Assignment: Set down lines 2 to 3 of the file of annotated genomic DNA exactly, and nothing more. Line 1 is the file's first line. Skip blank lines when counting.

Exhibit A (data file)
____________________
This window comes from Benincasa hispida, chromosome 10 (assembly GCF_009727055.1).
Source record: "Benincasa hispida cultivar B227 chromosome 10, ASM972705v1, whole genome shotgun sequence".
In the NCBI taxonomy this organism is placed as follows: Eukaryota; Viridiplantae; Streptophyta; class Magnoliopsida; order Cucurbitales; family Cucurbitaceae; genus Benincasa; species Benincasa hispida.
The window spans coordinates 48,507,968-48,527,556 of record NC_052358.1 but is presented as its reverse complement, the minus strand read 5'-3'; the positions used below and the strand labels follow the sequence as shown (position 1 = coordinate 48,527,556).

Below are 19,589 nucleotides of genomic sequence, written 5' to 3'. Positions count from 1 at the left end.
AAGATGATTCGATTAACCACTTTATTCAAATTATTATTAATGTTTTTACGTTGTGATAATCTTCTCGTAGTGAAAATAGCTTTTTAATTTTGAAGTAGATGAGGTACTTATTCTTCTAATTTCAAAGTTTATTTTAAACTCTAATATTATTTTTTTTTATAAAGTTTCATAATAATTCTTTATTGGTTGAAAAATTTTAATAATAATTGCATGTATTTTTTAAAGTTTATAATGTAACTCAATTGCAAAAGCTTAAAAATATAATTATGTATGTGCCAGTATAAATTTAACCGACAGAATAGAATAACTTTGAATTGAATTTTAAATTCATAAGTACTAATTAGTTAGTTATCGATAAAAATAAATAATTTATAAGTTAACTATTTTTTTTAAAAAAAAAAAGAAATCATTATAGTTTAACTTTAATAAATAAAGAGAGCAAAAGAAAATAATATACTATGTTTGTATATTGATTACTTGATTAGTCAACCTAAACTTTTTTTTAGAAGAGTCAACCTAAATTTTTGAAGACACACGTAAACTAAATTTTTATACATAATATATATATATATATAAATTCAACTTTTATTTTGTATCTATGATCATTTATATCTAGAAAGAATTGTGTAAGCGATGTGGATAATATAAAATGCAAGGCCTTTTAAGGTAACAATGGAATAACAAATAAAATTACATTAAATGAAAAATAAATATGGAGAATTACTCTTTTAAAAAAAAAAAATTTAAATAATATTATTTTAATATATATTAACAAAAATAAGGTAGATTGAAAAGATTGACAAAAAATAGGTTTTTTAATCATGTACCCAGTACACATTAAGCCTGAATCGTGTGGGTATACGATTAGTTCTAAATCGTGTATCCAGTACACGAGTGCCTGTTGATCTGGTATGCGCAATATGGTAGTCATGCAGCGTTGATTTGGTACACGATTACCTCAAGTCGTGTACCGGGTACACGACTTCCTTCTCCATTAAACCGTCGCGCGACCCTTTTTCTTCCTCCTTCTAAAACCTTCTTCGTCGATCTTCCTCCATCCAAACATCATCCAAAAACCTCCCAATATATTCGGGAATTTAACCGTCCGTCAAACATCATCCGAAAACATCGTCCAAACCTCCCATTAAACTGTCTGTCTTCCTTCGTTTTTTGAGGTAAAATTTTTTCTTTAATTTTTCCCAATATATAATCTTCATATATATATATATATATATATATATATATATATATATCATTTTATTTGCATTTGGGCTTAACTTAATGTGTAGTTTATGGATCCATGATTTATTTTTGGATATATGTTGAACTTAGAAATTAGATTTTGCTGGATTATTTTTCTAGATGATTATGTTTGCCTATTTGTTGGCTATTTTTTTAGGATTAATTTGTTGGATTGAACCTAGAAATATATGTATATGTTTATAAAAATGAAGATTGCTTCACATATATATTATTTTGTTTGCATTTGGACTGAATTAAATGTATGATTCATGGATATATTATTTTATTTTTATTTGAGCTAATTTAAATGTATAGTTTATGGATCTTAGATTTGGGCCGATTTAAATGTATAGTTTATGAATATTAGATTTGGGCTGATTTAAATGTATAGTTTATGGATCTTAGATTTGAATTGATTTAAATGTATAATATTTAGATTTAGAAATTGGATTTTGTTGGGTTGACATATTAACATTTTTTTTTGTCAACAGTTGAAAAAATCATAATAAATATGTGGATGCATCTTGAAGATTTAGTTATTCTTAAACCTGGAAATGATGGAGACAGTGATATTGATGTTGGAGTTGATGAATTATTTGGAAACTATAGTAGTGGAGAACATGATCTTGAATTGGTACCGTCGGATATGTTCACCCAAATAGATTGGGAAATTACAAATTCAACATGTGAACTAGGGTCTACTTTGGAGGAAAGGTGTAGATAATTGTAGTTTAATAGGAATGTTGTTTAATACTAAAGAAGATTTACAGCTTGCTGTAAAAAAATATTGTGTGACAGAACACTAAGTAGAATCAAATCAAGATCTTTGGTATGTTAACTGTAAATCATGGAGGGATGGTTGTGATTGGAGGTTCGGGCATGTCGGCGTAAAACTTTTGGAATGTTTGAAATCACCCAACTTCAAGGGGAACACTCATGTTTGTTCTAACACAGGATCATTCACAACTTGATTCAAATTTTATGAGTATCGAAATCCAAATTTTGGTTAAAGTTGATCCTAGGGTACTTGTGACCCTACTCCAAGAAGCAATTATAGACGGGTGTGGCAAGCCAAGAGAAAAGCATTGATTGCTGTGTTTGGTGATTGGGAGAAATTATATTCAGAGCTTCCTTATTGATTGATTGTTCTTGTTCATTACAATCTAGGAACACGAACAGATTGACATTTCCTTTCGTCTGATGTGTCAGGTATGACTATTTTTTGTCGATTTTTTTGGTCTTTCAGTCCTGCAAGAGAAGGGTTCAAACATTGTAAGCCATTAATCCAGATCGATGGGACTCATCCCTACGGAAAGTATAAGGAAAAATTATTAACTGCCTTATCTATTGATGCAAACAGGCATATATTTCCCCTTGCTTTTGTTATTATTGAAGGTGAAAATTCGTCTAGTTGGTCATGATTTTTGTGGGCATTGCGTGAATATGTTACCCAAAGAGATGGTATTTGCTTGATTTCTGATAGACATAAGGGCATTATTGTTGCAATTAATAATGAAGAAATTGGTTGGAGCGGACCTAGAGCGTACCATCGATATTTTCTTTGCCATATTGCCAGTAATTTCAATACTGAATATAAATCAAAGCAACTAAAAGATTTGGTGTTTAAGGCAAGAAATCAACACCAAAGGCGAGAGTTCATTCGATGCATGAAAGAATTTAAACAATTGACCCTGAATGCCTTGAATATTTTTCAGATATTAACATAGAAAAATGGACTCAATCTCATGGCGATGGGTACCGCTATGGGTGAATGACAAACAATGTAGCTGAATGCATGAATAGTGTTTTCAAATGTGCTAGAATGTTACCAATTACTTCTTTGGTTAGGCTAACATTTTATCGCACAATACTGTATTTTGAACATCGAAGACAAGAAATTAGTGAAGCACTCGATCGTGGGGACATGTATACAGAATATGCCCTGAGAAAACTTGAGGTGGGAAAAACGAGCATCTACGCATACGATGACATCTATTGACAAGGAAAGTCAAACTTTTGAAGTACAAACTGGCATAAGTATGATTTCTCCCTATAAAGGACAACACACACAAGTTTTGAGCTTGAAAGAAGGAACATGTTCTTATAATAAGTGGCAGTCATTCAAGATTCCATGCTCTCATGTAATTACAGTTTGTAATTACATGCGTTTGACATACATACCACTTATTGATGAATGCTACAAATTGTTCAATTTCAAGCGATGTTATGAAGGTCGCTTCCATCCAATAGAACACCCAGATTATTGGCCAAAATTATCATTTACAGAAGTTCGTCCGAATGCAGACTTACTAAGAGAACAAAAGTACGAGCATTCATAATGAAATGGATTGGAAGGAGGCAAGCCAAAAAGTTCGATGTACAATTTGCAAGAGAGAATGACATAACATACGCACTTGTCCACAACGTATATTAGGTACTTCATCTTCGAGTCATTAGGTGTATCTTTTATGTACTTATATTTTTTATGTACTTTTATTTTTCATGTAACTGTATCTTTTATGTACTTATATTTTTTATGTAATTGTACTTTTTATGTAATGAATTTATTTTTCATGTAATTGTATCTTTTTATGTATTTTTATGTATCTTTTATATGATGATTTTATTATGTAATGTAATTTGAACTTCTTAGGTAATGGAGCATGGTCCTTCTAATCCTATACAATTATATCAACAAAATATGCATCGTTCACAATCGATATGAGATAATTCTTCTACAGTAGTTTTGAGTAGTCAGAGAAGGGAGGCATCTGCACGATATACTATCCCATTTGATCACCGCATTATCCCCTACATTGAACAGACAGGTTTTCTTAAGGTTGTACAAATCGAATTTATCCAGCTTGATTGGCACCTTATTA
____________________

Source record: "Benincasa hispida cultivar B227 chromosome 10, ASM972705v1, whole genome shotgun sequence".
In the NCBI taxonomy this organism is placed as follows: Eukaryota; Viridiplantae; Streptophyta; class Magnoliopsida; order Cucurbitales; family Cucurbitaceae; genus Benincasa; species Benincasa hispida.